Bartolotta at the then-newly opened Ristorante Bartolotta.
Bartolotta decided he wanted to open a northern Italian cucina in the
Wauwatosa Village, the landlord initially refused him. "He didnít
want an Italian restaurant because he was afraid of the smell of
garlic coming up to his offices. I finally won him over, and so we
opened," Bartolotta says. "Itís a wonderful, wonderful
thing we did."
"thing" was Ristorante Bartolotta, and back in 1993, most
Milwaukeeans had never heard of bruschetta or a Caprese salad.
"People used to come in and ask us, ĎWhere are the spaghetti
and meatballs? Where is the veal parmigiana? Where is the lasagna?í"
Bartolotta says. "People were more familiar with Sicilian
cooking, and what we opened was the cucina rustica of north-central
educating Milwaukeeans about good, simple food, and heís continued
our educations ever since. His second endeavor was Lake Park Bistro in
1996. "If you would have told me 20 years ago that we would have
14 businesses with 1,000 employees, I would have said, ĎNo way,í"
restaurant group has expanded and grown, encompassing everything from
great custard and burgers at North Point to gastropub cuisine at
Rumpus Room to supper clubs at Joey Gerardís. "The Milwaukee
dining scene has really evolved, and itís gotten quite competitive
with a lot of small restaurants opening, and thatís really
good," Bartolotta says. "The more educated people are the
better restaurants are going to be."
Bartolotta has changed through the years; many menu items have come
and gone, but some favorites just canít be removed, including
rigatoni con melanzane al sugo di pomodoro, a pasta dish with
eggplant, fresh mozzarella and tomatoes. "Weíve tried to take
it off a few times but never, ever could do it," Bartolotta says.
was introducing Milwaukeeans to high-end yet rustic cuisine, across
town in a little Riverwest space, Scott Johnson and Leslie Montemurro
quietly opened Fuel Cafť. Back then, the only destination coffeehouse
was a restaurant on Downer called the Coffee Trader, and that was
restaurant first, coffee second. At Fuel, Johnson and Montemurro
opened a Euro-style coffeehouse, the likes of which had never been
seen here before.
and definitely hip, Fuel was a smoky cafť, boasting a simple menu of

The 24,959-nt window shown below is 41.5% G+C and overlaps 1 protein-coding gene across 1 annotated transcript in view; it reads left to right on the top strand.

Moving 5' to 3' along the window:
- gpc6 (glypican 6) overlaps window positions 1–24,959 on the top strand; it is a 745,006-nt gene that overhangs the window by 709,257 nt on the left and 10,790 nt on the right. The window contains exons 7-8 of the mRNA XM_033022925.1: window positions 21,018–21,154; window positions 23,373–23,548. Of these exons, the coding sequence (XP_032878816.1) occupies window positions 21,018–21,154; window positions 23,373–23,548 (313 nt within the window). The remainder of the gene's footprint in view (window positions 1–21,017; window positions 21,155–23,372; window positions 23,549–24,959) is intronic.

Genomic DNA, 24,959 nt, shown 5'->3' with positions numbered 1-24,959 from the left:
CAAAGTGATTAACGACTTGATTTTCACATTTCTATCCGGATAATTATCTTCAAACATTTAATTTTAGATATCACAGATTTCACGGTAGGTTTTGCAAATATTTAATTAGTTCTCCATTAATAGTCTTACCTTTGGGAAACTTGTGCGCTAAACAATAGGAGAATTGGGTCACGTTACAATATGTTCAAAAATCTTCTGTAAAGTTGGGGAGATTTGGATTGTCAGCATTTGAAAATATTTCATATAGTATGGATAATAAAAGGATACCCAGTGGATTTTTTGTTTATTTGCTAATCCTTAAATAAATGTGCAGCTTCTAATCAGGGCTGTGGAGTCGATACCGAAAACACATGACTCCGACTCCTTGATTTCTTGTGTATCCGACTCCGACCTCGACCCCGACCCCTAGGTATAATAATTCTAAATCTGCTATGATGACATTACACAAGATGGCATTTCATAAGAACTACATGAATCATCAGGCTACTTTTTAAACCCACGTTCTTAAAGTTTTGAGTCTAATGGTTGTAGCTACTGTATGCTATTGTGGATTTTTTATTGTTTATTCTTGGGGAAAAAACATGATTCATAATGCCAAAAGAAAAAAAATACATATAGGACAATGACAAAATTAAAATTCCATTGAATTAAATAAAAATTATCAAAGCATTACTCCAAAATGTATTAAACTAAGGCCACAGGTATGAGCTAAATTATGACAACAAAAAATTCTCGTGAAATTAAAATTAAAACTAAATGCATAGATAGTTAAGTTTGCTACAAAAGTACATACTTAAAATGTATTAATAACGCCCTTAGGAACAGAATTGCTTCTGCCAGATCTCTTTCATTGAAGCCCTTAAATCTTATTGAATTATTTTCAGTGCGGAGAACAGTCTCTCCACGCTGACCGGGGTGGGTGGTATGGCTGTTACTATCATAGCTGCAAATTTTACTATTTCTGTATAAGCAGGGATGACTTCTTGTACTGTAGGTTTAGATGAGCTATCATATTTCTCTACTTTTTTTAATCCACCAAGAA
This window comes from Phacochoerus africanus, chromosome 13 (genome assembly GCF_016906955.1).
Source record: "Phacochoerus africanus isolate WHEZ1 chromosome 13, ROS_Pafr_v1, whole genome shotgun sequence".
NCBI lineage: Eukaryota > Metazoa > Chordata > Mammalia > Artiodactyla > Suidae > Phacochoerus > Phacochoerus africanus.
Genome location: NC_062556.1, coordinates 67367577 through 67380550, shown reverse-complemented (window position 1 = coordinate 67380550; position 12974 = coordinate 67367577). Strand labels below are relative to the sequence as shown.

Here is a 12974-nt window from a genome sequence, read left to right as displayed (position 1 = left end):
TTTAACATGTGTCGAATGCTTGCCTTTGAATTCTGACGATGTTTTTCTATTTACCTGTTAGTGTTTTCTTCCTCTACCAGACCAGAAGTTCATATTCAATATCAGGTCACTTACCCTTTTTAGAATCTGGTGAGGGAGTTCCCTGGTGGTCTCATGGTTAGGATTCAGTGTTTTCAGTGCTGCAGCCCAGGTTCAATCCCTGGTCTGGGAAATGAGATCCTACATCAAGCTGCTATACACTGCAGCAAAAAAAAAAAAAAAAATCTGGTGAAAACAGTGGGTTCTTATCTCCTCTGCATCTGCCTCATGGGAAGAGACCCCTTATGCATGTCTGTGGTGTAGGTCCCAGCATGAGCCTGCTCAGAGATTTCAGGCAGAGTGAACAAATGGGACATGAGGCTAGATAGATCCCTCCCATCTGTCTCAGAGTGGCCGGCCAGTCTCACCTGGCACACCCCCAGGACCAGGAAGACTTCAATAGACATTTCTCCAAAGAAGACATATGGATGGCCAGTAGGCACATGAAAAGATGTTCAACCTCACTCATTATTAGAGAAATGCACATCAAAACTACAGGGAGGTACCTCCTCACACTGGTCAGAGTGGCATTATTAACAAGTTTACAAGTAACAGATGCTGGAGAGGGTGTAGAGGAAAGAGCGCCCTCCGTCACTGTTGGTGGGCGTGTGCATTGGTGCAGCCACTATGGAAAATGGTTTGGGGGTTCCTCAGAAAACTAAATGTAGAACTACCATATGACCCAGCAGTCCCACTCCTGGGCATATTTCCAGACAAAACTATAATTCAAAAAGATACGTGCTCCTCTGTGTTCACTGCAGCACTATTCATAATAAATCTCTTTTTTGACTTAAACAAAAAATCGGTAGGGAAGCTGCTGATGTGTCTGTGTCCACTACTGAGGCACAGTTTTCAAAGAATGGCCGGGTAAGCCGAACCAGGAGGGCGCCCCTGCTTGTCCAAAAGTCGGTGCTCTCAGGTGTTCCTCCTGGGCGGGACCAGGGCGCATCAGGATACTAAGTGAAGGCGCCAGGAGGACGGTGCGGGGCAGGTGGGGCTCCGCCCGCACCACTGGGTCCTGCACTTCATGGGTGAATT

good sandwiches and eats, but the coffee, that was the draw. Two years
later, they opened Comet Cafť. Today their restaurant emporium runs
the gamut from wine bars (Balzac) to taco cantinas (BelAir). But the
one theme that has factored into each of their endeavors is each place
has that cool cachť, and each venture fits right into its
neighborhood, a feeling of indigenous belonging that not every
restaurateur can accomplish. "We really enjoy the business, and
being with a lot of young people keeps us fresh," Johnson says.
"We really like the art scene, just being with creative
In fact their
latest venture fits right into its Wauwatosa digs as the second BelAir
cantina serves up margaritas and upscale tacos. "When we first
opened Fuel I was 26 years old," Johnson says. "At that age,
you canít imagine being 20 years older yet alone what it might
When he and
Montemurro started they could name and count the number of restaurants
that mattered in Milwaukee. "Now, there are restaurants all over
the place," Johnson says. "I can drive down the street and
see three new restaurants Iíve never heard about before. Thatís
the kind of city we always wanted Milwaukee to be, and I think thatís
Along with Fuel,
three other coffee entrepreneurs started up in 1993, but they went in
very different directions. Downtown, there was Steamerís, a tiny
little spot that blasted out a steam of air from the sign every so
often. "Back then there were no other choices downtown, and it
was really vibrant," says Steve Goretzo, owner of Svenís Cafť,
which opened its second location in Steamerís original spot in 2012.
"Many different people have operated the cafť out of that space,
and weíre trying to get it back to what it was. There are a lot of
positive things happening downtown so we think itís a great place to
In Whitefish Bay
Eric Resch and his wife, Melissa, roasted their first batch of coffee
and opened Stone Creek Coffee. Today they own 10 stores and supply
dozens more with their delicious brews.
In a little
kiosk at Bayshore Mall, Ward and Lincoln Fowler and their friend, Paul
Miller, started roasting coffee. That little kiosk has grown into the
Alterra coffee empire, roasting more than 25,000 pounds of coffee
every week with more than a dozen locations. Not just a roaster,
Alterraís got its own, full-scale bakery operation, and it continues
to grow. Most recently, Alterra opened a chic new space in Wauwatosa.
The Wauwatosa space was designed under the direction of artists Joe
and Janice Niedzialkowski in collaboration with Kubala Washatko
Architects. "This was an opportunity to create exactly what we
wanted opposed to fitting it into an existing space," says